So the mishmash of hedonism which is my life continues with a couple of weeks in the South of France and the North of Italy and let me tell you that Nice in August is really, really, hot, hot enough to smelt nickel, but that's only one of the difficulties we have to face. More significantly, the Pound has tanked, post-Brexit, against the Euro, down from around 1.4 Euros last summer, to near-parity this summer. Hilarious. Everything now costs a week's wages, from two small coffees to a third of a tankful of petrol to a single flip-flop. We wander among the shops and cafes, staring helplessly at other, fatter, cleaner, better-shod tourists, squabbling over the single grissino which is our lunch. 'Watch out for the price of wine,' PK says brightly, before I leave, and I have no option but to do just that.
Yet there's an irony in this, just waiting to express itself. Years of overpaying for cheap grog in the UK have yielded a benefit: I don't even notice the price hike occasioned by Sterling's collapse. By the time we get to our fastness in the hills of Liguria, I have acquired a bottle of something called La Banina, a Monferrato with a cork and a bit of paper round the neck, just like a real wine, and it's cost me no more than €2.60 on special offer at the local Conad. I try it with a slice of banana, just to see if there are any name-related synergies, but that's by the by. The fact is that it tastes like something I would stump up at least £5 for in London, perhaps as much as £6.49, has no apparent health disadvantages, tastes like wine from the off - none of that tiresome 24-hour wait while it renders itself potable - and is still plainly a cheap bottle of wine, especially when judged against UK prices.
It gets better. A day later, I find something on sale for €1.99 a bottle - and not just any bottle, but a moulded plastic bottle with a screw top - containing one and a half litres of very very rudimentary grog. I get a red (Sangiovese from Puglia, it says) and a white (a Trebbiano, whatever that is, from Rubbicone, wherever that is) and that's three litres of wine for the price of a phone call home. Do we even need to bring up the question of flavour, of drinkability? Can't we stop there and humbly reverence the legally-retailed zero-cost booze in its bottles and not even have to drink it? Haven't we already achieved so much? €1.99 for a litre and a half! It's just beautiful, even if the wine tastes of used nappies and open graves. Out in the rest of the world, my finances are despicable; here, with my Trebbiano, I am a king.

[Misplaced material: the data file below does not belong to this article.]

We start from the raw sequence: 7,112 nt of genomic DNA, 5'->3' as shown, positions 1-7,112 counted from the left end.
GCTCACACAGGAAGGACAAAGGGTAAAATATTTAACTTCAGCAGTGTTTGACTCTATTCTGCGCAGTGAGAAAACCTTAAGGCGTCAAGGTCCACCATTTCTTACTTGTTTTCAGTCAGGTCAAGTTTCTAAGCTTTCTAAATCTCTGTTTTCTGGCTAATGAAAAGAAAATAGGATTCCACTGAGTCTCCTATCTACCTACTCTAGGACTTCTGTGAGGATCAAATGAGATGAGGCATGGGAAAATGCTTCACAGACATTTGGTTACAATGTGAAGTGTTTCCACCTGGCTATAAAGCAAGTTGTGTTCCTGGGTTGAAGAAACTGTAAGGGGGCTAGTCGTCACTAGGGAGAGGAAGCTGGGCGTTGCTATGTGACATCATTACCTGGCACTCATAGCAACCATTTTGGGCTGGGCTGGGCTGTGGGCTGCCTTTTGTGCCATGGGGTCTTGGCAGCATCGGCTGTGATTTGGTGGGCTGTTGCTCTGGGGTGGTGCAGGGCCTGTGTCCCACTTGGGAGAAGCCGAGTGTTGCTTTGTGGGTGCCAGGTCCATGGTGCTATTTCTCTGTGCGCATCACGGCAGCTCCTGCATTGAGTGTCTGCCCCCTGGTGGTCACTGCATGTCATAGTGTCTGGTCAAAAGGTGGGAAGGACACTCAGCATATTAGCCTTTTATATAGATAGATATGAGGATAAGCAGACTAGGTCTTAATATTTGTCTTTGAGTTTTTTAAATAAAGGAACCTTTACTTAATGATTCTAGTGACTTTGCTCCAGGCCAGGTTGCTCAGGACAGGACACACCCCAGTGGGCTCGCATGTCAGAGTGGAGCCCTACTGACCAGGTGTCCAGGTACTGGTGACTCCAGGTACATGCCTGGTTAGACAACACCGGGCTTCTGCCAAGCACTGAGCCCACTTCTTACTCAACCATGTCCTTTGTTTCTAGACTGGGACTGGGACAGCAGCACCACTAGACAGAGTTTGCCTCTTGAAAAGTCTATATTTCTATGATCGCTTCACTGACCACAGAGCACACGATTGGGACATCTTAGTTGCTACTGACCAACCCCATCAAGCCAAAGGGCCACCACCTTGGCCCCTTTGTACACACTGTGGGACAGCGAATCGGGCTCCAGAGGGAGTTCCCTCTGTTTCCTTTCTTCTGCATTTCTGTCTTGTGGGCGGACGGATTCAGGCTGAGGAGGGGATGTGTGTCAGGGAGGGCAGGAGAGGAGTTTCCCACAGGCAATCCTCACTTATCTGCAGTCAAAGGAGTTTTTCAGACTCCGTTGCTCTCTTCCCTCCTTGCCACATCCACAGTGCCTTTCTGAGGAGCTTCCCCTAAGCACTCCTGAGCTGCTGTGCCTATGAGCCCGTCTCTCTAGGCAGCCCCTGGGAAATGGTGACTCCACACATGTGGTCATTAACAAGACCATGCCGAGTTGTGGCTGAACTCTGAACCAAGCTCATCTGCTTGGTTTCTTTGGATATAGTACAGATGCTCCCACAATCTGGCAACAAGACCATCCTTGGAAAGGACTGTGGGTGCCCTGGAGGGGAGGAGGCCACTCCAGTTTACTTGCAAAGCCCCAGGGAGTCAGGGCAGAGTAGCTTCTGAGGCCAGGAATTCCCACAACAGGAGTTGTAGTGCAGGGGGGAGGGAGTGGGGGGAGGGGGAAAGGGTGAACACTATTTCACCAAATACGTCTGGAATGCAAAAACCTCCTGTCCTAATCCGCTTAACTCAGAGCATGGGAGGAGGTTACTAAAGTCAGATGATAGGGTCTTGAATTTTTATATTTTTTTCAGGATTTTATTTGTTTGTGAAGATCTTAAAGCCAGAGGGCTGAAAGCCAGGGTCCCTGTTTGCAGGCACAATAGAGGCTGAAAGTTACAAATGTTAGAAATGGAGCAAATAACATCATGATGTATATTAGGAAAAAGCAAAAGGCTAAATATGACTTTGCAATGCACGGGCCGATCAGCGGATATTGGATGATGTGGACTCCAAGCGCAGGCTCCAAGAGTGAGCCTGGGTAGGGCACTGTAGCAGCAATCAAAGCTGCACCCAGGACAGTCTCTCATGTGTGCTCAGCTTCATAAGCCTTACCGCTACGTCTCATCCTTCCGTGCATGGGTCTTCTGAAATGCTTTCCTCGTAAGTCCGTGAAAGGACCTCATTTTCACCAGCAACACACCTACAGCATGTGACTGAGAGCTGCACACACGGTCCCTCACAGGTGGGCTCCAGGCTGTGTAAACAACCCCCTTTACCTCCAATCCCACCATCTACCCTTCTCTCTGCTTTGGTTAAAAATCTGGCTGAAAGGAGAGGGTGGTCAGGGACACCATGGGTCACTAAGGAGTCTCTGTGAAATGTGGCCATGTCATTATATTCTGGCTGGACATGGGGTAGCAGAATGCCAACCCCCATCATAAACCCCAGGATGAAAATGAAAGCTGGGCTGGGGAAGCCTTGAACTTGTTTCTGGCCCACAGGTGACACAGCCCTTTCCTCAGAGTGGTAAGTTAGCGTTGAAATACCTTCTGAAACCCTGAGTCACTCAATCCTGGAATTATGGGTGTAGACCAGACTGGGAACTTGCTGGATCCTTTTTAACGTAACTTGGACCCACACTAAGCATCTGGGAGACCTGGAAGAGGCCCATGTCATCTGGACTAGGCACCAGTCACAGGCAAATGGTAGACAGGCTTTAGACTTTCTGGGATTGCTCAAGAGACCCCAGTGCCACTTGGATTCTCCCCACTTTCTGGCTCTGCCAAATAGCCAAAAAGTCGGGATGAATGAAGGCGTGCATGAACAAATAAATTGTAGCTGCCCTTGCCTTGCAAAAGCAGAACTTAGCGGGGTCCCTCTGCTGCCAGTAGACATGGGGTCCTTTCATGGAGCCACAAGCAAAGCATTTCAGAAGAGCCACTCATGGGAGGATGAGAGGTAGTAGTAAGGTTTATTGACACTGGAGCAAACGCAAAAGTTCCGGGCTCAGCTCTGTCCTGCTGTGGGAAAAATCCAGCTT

Actually, I can even keep the stuff down. A whiff of sewage treatment works at first, some unwashed bedding, but it calms down quite quickly, becoming a completely unthreatening go-anywhere white - at 11% I suppose it would be - which I knock off so rapidly that I almost forget to take the statutory picture (see pic), wondering all the time what it reminds me of: something to do with wine, maybe even an actual wine, although I have no memory for tastes, so probably not the latter -
- Until I taste the red, the Sangiovese, and realise that (of course) I'm drinking carafe wine, a wine I love, no matter how crappy or pernicious, not least because of its terrible/adorable freight of nostalgia: carafe wine, the first wine I ever really enjoyed, a wine from a time long before all these failed attempts at expertise or indeed any kind of knowledgability, a wine without qualities, almost. The job is done, and has a compete internal consistency: the whole looming wine/Sterling collapse crisis is solved by the simplest expedient, the one which involves no compromises or ideological revisions, the one which says, buy the cheapest thing you can find and drink it. How easy life can be if you only give it the opportunity!